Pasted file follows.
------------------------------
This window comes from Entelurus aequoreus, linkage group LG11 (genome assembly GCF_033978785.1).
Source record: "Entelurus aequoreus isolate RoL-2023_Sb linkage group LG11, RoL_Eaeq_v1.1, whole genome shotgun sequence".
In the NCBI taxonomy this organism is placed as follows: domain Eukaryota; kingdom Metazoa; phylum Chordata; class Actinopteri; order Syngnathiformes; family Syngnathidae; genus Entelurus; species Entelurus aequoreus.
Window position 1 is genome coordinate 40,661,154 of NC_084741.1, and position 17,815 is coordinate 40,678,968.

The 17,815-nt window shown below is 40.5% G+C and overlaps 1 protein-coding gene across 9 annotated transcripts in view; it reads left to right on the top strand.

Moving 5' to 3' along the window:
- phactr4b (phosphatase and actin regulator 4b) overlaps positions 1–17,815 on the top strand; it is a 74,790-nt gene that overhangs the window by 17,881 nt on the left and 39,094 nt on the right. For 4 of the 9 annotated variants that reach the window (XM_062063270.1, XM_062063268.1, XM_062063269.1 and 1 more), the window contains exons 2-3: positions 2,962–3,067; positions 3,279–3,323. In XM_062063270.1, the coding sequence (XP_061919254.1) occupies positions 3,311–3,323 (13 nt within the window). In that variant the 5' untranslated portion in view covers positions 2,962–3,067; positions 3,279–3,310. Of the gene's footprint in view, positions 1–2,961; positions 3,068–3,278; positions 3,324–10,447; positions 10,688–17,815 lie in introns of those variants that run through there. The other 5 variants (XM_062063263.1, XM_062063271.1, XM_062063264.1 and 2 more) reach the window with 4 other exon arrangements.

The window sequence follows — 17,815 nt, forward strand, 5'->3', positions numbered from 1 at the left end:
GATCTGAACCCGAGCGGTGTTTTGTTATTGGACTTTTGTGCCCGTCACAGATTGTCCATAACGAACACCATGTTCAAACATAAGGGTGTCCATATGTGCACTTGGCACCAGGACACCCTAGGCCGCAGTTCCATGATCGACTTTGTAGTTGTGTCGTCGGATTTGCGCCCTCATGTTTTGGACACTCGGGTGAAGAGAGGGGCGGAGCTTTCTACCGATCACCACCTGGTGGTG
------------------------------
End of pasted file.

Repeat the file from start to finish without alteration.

This window comes from Entelurus aequoreus, linkage group LG11 (genome assembly GCF_033978785.1).
Source record: "Entelurus aequoreus isolate RoL-2023_Sb linkage group LG11, RoL_Eaeq_v1.1, whole genome shotgun sequence".
In the NCBI taxonomy this organism is placed as follows: domain Eukaryota; kingdom Metazoa; phylum Chordata; class Actinopteri; order Syngnathiformes; family Syngnathidae; genus Entelurus; species Entelurus aequoreus.
Window position 1 is genome coordinate 40,661,154 of NC_084741.1, and position 17,815 is coordinate 40,678,968.

The 17,815-nt window shown below is 40.5% G+C and overlaps 1 protein-coding gene across 9 annotated transcripts in view; it reads left to right on the top strand.

Moving 5' to 3' along the window:
- phactr4b (phosphatase and actin regulator 4b) overlaps positions 1–17,815 on the top strand; it is a 74,790-nt gene that overhangs the window by 17,881 nt on the left and 39,094 nt on the right. For 4 of the 9 annotated variants that reach the window (XM_062063270.1, XM_062063268.1, XM_062063269.1 and 1 more), the window contains exons 2-3: positions 2,962–3,067; positions 3,279–3,323. In XM_062063270.1, the coding sequence (XP_061919254.1) occupies positions 3,311–3,323 (13 nt within the window). In that variant the 5' untranslated portion in view covers positions 2,962–3,067; positions 3,279–3,310. Of the gene's footprint in view, positions 1–2,961; positions 3,068–3,278; positions 3,324–10,447; positions 10,688–17,815 lie in introns of those variants that run through there. The other 5 variants (XM_062063263.1, XM_062063271.1, XM_062063264.1 and 2 more) reach the window with 4 other exon arrangements.

The window sequence follows — 17,815 nt, forward strand, 5'->3', positions numbered from 1 at the left end:
GATCTGAACCCGAGCGGTGTTTTGTTATTGGACTTTTGTGCCCGTCACAGATTGTCCATAACGAACACCATGTTCAAACATAAGGGTGTCCATATGTGCACTTGGCACCAGGACACCCTAGGCCGCAGTTCCATGATCGACTTTGTAGTTGTGTCGTCGGATTTGCGCCCTCATGTTTTGGACACTCGGGTGAAGAGAGGGGCGGAGCTTTCTACCGATCACCACCTGGTGGTG